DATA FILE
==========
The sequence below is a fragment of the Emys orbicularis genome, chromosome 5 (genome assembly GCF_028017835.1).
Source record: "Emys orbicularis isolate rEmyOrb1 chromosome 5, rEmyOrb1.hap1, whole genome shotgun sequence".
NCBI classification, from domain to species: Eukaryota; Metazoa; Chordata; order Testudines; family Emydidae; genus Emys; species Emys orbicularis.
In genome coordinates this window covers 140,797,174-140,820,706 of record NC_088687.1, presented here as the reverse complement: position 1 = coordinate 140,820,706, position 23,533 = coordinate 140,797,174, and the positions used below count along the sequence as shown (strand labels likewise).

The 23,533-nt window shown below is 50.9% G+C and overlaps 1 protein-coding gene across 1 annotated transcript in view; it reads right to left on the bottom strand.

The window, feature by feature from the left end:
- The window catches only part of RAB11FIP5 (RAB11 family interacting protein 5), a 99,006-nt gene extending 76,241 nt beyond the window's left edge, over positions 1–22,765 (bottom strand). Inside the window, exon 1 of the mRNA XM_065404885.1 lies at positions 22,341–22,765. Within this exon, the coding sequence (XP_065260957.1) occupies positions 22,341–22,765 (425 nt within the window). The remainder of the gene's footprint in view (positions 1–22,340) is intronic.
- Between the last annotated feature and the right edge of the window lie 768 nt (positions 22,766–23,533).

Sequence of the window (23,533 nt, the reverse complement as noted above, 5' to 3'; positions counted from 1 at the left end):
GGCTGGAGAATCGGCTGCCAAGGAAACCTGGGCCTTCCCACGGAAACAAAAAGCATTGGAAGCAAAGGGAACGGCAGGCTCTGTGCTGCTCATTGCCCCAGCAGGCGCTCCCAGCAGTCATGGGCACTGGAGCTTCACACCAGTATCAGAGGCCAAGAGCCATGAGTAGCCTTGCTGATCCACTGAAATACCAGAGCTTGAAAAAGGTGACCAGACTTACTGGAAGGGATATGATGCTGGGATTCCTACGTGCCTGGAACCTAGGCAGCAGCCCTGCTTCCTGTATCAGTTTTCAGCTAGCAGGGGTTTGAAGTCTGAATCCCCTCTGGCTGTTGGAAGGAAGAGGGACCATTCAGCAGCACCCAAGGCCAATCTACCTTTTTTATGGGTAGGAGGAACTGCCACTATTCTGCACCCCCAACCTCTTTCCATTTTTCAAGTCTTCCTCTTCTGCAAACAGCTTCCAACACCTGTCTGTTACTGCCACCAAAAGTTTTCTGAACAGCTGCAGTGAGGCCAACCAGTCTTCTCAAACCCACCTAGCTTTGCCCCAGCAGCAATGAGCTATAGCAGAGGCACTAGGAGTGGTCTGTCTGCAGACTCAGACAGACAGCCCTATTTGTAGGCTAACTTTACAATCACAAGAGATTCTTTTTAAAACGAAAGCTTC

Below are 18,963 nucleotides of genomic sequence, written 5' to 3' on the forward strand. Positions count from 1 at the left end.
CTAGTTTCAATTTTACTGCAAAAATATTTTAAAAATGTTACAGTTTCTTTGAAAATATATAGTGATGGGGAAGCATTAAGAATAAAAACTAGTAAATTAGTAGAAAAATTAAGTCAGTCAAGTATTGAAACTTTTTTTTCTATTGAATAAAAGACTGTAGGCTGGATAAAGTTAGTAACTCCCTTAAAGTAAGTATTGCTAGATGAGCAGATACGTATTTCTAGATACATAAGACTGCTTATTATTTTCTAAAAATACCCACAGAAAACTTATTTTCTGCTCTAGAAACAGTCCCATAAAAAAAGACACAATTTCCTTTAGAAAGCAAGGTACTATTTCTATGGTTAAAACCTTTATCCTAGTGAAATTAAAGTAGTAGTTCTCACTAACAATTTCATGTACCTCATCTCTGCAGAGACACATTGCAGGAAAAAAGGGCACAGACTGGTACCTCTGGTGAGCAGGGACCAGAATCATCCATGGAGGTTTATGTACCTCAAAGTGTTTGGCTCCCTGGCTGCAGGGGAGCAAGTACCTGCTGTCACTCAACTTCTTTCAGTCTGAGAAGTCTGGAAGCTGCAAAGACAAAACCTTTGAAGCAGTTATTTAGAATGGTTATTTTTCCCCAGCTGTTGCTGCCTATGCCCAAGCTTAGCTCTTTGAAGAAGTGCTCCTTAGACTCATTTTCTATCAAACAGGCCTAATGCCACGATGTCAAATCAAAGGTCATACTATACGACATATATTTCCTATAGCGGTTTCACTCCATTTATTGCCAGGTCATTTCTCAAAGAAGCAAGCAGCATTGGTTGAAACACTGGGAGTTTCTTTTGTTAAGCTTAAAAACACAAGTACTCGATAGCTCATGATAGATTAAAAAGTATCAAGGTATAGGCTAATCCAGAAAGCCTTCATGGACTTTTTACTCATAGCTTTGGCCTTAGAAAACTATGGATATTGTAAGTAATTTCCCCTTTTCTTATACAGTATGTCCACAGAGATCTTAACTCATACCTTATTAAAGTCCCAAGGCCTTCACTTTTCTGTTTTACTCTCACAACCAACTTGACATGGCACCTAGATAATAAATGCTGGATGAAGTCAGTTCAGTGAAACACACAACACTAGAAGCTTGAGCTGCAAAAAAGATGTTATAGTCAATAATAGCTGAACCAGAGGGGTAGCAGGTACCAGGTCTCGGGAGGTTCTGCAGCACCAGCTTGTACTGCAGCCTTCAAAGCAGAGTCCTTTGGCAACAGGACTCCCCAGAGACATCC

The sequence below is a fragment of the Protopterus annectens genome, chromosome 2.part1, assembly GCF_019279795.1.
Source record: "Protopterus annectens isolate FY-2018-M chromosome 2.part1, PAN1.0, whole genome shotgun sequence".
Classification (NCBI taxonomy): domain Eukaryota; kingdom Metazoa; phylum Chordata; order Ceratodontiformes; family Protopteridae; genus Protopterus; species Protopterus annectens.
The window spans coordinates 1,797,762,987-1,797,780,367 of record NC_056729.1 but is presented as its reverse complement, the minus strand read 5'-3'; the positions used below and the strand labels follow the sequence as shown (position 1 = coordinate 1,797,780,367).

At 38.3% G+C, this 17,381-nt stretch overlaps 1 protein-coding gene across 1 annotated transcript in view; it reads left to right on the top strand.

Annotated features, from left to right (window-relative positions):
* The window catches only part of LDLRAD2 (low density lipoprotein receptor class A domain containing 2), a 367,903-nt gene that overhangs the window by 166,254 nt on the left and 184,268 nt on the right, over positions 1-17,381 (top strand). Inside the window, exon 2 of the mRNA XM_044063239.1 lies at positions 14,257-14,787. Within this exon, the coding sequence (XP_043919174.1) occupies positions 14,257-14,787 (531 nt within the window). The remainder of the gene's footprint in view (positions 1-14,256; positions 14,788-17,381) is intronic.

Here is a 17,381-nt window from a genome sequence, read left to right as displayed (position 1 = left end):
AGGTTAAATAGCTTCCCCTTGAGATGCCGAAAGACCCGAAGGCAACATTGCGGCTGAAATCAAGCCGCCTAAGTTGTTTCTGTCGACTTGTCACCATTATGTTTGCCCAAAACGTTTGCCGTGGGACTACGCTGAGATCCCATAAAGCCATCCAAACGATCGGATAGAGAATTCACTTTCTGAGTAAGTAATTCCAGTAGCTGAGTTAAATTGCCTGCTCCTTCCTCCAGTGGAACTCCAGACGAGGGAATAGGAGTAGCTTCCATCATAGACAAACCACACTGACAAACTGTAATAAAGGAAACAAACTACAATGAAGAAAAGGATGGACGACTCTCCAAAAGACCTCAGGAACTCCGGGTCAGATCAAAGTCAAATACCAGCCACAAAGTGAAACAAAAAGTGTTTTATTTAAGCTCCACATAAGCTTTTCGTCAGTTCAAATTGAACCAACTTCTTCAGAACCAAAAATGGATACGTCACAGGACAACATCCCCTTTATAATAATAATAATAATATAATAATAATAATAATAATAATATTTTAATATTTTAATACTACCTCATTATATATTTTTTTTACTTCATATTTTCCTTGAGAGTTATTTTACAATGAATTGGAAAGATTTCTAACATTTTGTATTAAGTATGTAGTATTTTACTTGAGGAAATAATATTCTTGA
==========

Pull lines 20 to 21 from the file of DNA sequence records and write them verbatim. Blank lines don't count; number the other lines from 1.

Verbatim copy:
Here is a 17,381-nt window from a genome sequence, read left to right as displayed (position 1 = left end):
AGGTTAAATAGCTTCCCCTTGAGATGCCGAAAGACCCGAAGGCAACATTGCGGCTGAAATCAAGCCGCCTAAGTTGTTTCTGTCGACTTGTCACCATTATGTTTGCCCAAAACGTTTGCCGTGGGACTACGCTGAGATCCCATAAAGCCATCCAAACGATCGGATAGAGAATTCACTTTCTGAGTAAGTAATTCCAGTAGCTGAGTTAAATTGCCTGCTCCTTCCTCCAGTGGAACTCCAGACGAGGGAATAGGAGTAGCTTCCATCATAGACAAACCACACTGACAAACTGTAATAAAGGAAACAAACTACAATGAAGAAAAGGATGGACGACTCTCCAAAAGACCTCAGGAACTCCGGGTCAGATCAAAGTCAAATACCAGCCACAAAGTGAAACAAAAAGTGTTTTATTTAAGCTCCACATAAGCTTTTCGTCAGTTCAAATTGAACCAACTTCTTCAGAACCAAAAATGGATACGTCACAGGACAACATCCCCTTTATAATAATAATAATAATATAATAATAATAATAATAATAATATTTTAATATTTTAATACTACCTCATTATATATTTTTTTTACTTCATATTTTCCTTGAGAGTTATTTTACAATGAATTGGAAAGATTTCTAACATTTTGTATTAAGTATGTAGTATTTTACTTGAGGAAATAATATTCTTGA